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Farmer evacuates Ukrainian orphans

Rodney and Christine Mast are parents of eight, including three adopted children from Ukraine.
Mississippi farmer, Rodney Mast, recently returned from Europe where he had helped evacuate Ukrainian orphans.

While Rodney Mast may be busy planting crops on his Crawford, Miss., farm, he admits that this season his heart is somewhere else. 

In March, Mast spent two weeks in Poland working with Ukrainian orphans who had been evacuated from their home country after the war began. It’s an experience he still has trouble finding words to describe. 

“It’s heartbreaking to meet these children who have left their home country with just a backpack of belongings, maybe a few photos. Some don’t even have that. And they’ve been through so much. It’s so much worse than what you see on the news. Some of these children spent weeks hiding in a basement until it was safe to evacuate. Some witnessed things they never should,” he said.  

“Many of the younger children cannot understand everything that is happening and how drastically their lives have changed, but the older children know. They want to go home. Some say they are ready to return to Ukraine to fight, but the reality is they may never see their homeland again,” he continued. 

International Host Connection 

Mast traveled to Poland with International Host Connection, a volunteer organization that matches Ukrainian orphans with U.S. host families. Mast and his wife, Christine, have worked with the organization to sponsor children for summer visits to their Mississippi farm. They eventually adopted three young brothers from Ukraine. (The couple are also parents to five biological children.) 

Rodney Mastchildren play in cornfield

Mast’s 8,000-acre farm in Crawford, Miss., is a good playground for youngsters.

In February, as the Masts watched the news of the Russian invasion, they feared for the vulnerable orphans as well as the orphanage caretakers they had come to know as friends. Rodney wanted to be there to help. 

“Our goal was to help facilitate evacuations. We wanted to get these kids and their caretakers to safety. Fortunately, most of the orphanages our organization has worked with were able to evacuate to Poland, but there are still orphans in areas where it is too dangerous to attempt to evacuate and a few in “safe” areas that are hoping they will not need to leave,” he said. 

First stop Poland 

Getting the children to Poland was just the first step. Mast and other International Host Connection team members worked to find short-term lodging for displaced children. They purchased food, clothing, shoes, and other necessities and distributed them to the facilities where children and caretakers had been moved. Volunteers bought computers and school supplies so children could continue their online education. They passed out toys and sports equipment, hoping to provide some normalcy.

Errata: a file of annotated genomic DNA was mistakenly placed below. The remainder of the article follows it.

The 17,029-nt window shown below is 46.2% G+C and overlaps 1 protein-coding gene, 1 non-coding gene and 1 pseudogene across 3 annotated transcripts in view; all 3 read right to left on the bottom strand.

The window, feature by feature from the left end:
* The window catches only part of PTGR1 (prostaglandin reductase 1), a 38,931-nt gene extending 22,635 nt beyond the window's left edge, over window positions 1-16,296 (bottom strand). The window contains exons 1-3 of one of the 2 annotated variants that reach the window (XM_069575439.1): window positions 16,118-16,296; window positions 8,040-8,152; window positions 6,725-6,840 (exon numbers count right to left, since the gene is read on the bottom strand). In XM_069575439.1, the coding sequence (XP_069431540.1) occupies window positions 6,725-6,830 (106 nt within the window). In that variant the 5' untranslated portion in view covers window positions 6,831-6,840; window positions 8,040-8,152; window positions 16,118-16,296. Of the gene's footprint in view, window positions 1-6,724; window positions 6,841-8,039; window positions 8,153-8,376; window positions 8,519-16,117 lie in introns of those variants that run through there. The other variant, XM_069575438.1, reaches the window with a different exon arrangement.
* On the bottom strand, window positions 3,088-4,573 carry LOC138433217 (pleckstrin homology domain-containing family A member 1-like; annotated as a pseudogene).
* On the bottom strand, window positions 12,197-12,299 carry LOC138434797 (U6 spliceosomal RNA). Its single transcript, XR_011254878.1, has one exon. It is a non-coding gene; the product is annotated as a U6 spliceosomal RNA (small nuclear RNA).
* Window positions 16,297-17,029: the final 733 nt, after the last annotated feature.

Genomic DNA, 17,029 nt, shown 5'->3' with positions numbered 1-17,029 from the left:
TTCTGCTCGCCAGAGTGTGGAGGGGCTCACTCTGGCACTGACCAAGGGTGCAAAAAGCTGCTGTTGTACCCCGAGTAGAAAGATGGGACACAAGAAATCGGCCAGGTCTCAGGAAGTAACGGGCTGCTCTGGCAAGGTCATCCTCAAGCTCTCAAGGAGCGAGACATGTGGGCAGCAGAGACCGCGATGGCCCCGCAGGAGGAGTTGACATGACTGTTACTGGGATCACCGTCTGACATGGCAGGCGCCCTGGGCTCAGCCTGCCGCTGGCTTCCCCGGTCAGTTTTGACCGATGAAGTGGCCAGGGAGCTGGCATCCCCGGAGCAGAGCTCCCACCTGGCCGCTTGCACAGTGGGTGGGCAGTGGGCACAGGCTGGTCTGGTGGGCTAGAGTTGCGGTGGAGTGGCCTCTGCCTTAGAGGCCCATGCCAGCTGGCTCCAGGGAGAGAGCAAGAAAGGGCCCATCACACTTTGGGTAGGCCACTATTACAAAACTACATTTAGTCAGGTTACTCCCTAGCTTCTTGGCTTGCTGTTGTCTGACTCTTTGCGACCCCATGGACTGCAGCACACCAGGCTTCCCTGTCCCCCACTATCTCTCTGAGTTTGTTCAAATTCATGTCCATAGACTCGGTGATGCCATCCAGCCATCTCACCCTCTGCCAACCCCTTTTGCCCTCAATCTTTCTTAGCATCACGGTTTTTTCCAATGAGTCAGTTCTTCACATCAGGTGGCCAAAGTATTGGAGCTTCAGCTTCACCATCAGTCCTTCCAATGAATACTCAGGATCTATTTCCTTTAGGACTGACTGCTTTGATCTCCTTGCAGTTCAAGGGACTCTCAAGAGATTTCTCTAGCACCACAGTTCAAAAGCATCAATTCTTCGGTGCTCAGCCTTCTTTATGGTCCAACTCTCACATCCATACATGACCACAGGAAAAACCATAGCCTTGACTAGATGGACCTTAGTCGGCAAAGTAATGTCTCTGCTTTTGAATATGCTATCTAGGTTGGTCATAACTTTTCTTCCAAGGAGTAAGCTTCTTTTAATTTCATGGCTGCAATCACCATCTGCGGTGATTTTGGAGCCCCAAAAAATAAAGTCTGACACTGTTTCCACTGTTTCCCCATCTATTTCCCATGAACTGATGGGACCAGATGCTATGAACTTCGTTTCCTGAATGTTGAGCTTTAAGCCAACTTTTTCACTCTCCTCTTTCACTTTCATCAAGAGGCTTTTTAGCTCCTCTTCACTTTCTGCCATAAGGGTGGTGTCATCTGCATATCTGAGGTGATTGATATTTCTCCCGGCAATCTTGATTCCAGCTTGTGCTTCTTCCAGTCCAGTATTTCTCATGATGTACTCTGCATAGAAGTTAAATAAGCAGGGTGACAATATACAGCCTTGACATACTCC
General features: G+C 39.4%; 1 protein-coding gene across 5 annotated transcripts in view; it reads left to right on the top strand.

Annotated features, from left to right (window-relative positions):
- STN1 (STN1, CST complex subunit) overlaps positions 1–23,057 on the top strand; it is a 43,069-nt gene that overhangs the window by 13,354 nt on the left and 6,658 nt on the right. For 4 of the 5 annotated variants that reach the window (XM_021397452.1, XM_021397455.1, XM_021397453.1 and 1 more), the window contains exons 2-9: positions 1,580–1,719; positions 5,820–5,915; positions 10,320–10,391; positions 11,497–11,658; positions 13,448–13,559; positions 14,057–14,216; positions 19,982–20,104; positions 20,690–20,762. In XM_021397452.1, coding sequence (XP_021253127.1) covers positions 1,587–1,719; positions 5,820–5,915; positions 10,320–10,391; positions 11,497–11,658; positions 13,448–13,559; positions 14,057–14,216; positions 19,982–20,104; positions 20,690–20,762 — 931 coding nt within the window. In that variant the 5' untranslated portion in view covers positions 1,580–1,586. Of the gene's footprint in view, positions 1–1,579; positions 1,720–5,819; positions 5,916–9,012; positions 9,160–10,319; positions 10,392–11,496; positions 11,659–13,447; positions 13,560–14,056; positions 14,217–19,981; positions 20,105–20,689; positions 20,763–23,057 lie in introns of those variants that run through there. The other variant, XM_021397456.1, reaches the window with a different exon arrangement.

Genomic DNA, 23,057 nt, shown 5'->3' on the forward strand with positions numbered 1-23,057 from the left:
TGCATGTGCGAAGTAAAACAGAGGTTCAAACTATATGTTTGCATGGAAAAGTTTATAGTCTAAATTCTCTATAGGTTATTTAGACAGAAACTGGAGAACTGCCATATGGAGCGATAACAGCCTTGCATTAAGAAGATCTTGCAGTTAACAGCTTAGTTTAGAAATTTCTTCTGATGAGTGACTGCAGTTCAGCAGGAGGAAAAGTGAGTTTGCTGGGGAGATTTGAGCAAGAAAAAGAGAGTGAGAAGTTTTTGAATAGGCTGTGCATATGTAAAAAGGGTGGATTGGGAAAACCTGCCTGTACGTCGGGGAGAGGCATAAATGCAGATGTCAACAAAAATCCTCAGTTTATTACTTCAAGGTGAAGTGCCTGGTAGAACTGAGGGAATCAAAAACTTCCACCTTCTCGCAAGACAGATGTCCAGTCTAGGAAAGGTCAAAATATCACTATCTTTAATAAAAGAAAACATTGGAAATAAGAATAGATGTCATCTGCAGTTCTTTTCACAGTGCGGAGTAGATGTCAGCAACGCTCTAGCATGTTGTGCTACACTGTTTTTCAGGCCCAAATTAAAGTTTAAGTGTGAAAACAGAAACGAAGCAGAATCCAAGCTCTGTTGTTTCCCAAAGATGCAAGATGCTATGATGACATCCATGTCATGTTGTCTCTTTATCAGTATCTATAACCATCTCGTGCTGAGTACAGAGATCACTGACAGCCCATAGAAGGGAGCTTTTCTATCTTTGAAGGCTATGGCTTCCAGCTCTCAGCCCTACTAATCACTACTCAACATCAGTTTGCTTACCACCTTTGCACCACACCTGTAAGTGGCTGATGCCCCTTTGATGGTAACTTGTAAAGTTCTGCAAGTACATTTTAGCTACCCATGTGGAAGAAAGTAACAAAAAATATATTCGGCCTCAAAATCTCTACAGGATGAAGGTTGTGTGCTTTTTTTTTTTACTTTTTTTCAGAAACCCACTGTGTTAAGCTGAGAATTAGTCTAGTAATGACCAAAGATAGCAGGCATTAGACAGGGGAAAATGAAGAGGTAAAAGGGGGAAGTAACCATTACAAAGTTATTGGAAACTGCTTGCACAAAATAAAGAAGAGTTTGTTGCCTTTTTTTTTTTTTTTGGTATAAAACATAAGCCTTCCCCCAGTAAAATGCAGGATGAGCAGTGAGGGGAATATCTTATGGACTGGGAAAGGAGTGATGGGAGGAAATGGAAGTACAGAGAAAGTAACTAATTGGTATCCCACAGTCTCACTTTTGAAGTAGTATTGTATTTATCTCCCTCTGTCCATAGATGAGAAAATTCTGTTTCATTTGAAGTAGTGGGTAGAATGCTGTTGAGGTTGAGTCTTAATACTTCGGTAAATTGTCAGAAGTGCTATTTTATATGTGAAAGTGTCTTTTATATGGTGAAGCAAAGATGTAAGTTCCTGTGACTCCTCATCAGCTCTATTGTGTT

Rodney Mastpeople by van

Distributing clothing, shoes and other supplies at a Polish facility temporarily housing displaced orphans.

Poland has taken in almost 2.5 million people since the war began. About one in 15 people in Poland is now Ukrainian. Mast is not sure how much longer the country can continue its extraordinary support of refugees. 

“Poland has been absolutely wonderful, and the Polish people have been incredibly generous, but it’s time for the rest of the world to step up,” he said. “We can’t continue to expect Poland to shoulder the lion’s share of this crisis.” 

Expediting adoption of Ukrainian orphans

Mast is hopeful the U.S. will expedite adoption of Ukrainian orphans. 

“Let these children come. There are American families that already have connections through hosting that are eager to welcome these children to their homes and provide the stability and safety that they desperately need,” he said. 

Rodney MastUkrainian orphans

Amazingly, these Ukrainian orphans still find a reason to smile.

In a letter, dozens of U.S. lawmakers urged the Biden administration to take immediate action to unite the roughly 300 Ukrainian children going through the adoption process with their American adoptive or host families. The letter was signed by more than 70 Senators and Representatives, including Mississippi Sens. Cindy Hyde-Smith (R-Miss.) and Roger Wicker (R-Miss.) and Rep. Trent Kelly (R-Miss.). 

The State Department, however, said in a statement the Ukrainian government has jurisdiction over Ukrainian children and has "expressed concern about moving children out of Europe at this point." 

For now, Mast is doing what he can to share the story of Ukrainian orphans who need our help but have also provided much inspiration. 

“It is amazing to see the resilience and spirit of these children and the caretakers that have traveled with them. It is also encouraging to see how others — especially the people of Poland — have opened their arms to them and stepped up to meet their needs. Our team at International Host Connection is committed to serving orphans long term, in any way – whether in Poland or Ukraine.” 

“I’m just a Mississippi farm boy who was blessed with the opportunity to go and help these children,” he continued. “I went to minister to them, but I think I received the blessing.” 

To learn more about International Host Connection, and their efforts in Ukraine, visit their website or Facebook page

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